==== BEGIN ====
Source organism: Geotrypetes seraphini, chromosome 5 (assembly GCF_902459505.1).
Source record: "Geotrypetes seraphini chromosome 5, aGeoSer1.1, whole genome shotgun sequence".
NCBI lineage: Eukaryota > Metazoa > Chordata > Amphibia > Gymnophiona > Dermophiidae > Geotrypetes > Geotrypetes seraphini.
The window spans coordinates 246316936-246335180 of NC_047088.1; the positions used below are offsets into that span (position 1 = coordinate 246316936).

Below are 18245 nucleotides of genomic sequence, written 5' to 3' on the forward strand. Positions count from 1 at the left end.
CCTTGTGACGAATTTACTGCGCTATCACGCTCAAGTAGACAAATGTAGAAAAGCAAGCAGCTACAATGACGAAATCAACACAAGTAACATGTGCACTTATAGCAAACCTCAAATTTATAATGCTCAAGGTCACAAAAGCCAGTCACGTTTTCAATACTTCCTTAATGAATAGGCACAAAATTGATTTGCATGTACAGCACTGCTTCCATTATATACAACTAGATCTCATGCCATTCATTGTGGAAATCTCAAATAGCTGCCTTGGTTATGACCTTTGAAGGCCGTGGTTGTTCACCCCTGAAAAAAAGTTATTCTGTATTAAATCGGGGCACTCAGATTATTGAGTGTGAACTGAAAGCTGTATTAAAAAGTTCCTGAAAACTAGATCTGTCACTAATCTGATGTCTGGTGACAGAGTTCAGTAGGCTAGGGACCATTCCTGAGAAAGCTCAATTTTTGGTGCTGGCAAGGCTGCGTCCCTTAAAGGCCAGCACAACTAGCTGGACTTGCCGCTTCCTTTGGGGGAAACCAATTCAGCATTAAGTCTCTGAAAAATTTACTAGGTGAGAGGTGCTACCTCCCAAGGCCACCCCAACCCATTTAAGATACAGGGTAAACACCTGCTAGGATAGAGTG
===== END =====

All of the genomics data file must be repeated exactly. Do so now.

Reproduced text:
Source organism: Geotrypetes seraphini, chromosome 5 (assembly GCF_902459505.1).
Source record: "Geotrypetes seraphini chromosome 5, aGeoSer1.1, whole genome shotgun sequence".
NCBI lineage: Eukaryota > Metazoa > Chordata > Amphibia > Gymnophiona > Dermophiidae > Geotrypetes > Geotrypetes seraphini.
The window spans coordinates 246316936-246335180 of NC_047088.1; the positions used below are offsets into that span (position 1 = coordinate 246316936).

Below are 18245 nucleotides of genomic sequence, written 5' to 3' on the forward strand. Positions count from 1 at the left end.
CCTTGTGACGAATTTACTGCGCTATCACGCTCAAGTAGACAAATGTAGAAAAGCAAGCAGCTACAATGACGAAATCAACACAAGTAACATGTGCACTTATAGCAAACCTCAAATTTATAATGCTCAAGGTCACAAAAGCCAGTCACGTTTTCAATACTTCCTTAATGAATAGGCACAAAATTGATTTGCATGTACAGCACTGCTTCCATTATATACAACTAGATCTCATGCCATTCATTGTGGAAATCTCAAATAGCTGCCTTGGTTATGACCTTTGAAGGCCGTGGTTGTTCACCCCTGAAAAAAAGTTATTCTGTATTAAATCGGGGCACTCAGATTATTGAGTGTGAACTGAAAGCTGTATTAAAAAGTTCCTGAAAACTAGATCTGTCACTAATCTGATGTCTGGTGACAGAGTTCAGTAGGCTAGGGACCATTCCTGAGAAAGCTCAATTTTTGGTGCTGGCAAGGCTGCGTCCCTTAAAGGCCAGCACAACTAGCTGGACTTGCCGCTTCCTTTGGGGGAAACCAATTCAGCATTAAGTCTCTGAAAAATTTACTAGGTGAGAGGTGCTACCTCCCAAGGCCACCCCAACCCATTTAAGATACAGGGTAAACACCTGCTAGGATAGAGTG